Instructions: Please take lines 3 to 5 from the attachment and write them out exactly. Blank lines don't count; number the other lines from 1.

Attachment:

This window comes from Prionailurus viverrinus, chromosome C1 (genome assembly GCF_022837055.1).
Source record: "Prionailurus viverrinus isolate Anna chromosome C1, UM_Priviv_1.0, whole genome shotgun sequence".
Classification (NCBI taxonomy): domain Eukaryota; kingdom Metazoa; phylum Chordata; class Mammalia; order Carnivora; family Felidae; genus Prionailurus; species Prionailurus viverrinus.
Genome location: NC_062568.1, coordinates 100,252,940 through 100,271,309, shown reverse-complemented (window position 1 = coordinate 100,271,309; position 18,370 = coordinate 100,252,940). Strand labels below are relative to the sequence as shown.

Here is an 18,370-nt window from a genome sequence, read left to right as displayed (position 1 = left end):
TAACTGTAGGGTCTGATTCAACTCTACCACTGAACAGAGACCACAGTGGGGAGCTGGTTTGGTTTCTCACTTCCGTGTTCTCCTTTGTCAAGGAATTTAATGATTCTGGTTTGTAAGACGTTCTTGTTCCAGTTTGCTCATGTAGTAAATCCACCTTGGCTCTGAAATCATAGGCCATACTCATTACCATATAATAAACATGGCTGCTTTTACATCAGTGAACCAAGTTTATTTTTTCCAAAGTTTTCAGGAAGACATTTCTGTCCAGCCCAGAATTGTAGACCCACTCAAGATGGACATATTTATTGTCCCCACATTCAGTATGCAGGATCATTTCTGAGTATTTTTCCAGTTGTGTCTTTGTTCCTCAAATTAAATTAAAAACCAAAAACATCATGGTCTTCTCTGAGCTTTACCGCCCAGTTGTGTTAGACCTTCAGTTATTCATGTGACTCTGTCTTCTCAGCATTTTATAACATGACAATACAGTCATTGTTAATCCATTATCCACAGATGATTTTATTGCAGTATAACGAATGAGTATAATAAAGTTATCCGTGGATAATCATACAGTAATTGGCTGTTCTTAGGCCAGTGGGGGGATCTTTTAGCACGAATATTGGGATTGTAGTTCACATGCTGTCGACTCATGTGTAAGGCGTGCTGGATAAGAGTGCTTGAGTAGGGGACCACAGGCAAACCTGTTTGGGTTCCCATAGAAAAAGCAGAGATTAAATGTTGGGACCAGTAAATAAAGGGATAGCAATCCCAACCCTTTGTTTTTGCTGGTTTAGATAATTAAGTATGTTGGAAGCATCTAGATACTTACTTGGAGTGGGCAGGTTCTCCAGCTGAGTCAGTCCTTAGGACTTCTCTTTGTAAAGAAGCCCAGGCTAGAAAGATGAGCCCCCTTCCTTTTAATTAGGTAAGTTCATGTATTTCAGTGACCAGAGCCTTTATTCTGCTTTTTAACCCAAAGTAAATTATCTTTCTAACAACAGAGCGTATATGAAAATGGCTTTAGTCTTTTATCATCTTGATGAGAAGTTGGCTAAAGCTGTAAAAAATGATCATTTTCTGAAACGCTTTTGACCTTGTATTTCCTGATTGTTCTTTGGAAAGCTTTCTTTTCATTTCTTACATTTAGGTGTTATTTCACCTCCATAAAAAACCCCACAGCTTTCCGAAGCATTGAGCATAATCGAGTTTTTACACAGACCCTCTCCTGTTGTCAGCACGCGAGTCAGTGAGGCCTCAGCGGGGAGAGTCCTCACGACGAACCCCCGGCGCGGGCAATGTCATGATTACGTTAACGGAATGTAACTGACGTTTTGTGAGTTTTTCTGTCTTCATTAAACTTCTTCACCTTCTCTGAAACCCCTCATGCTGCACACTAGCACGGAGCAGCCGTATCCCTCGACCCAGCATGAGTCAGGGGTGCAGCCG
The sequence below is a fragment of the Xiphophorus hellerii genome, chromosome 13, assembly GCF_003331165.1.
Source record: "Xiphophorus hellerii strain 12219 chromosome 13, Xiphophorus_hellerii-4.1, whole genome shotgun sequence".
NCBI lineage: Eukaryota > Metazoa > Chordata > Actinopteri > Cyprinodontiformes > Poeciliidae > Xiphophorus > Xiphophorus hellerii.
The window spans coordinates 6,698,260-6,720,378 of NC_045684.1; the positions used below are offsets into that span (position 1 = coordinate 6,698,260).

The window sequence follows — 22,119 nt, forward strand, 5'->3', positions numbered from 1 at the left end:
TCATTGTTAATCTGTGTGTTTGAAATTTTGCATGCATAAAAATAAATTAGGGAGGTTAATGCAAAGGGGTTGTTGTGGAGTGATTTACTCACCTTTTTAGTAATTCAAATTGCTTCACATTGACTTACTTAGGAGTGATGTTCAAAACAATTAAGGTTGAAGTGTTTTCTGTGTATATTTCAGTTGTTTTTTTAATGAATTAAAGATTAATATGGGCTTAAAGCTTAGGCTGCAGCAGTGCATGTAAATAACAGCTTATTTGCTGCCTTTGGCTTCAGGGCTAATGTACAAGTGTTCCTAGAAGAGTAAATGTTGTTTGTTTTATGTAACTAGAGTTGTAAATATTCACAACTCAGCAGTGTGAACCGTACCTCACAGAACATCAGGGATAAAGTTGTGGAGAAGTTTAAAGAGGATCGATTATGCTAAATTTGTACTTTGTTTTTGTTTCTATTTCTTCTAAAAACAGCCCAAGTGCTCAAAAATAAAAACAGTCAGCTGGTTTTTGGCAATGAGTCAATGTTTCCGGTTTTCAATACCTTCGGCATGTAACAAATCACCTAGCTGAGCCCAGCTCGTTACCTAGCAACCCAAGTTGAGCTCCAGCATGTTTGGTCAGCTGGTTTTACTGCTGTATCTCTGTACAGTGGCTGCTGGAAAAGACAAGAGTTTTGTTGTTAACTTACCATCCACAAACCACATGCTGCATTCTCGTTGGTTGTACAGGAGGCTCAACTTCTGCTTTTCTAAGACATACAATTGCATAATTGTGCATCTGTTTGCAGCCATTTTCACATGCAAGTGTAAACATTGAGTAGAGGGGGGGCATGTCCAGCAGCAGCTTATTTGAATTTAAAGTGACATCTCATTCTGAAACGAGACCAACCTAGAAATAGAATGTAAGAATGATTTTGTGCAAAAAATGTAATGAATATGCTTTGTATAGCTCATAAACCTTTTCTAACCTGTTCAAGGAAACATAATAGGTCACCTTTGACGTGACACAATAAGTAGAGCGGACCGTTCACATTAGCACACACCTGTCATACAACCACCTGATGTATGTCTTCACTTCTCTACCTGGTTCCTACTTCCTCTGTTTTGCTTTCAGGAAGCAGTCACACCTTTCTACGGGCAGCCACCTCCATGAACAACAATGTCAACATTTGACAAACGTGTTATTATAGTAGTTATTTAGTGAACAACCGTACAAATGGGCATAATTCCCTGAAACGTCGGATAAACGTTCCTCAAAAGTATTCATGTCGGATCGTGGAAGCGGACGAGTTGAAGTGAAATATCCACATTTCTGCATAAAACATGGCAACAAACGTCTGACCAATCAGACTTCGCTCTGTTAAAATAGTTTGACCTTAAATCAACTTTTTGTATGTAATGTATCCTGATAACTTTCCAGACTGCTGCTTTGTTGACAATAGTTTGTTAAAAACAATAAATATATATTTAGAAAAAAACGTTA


Classification (NCBI taxonomy): domain Eukaryota; kingdom Metazoa; phylum Chordata; class Mammalia; order Carnivora; family Felidae; genus Prionailurus; species Prionailurus viverrinus.
Genome location: NC_062568.1, coordinates 100,252,940 through 100,271,309, shown reverse-complemented (window position 1 = coordinate 100,271,309; position 18,370 = coordinate 100,252,940). Strand labels below are relative to the sequence as shown.

Here is an 18,370-nt window from a genome sequence, read left to right as displayed (position 1 = left end):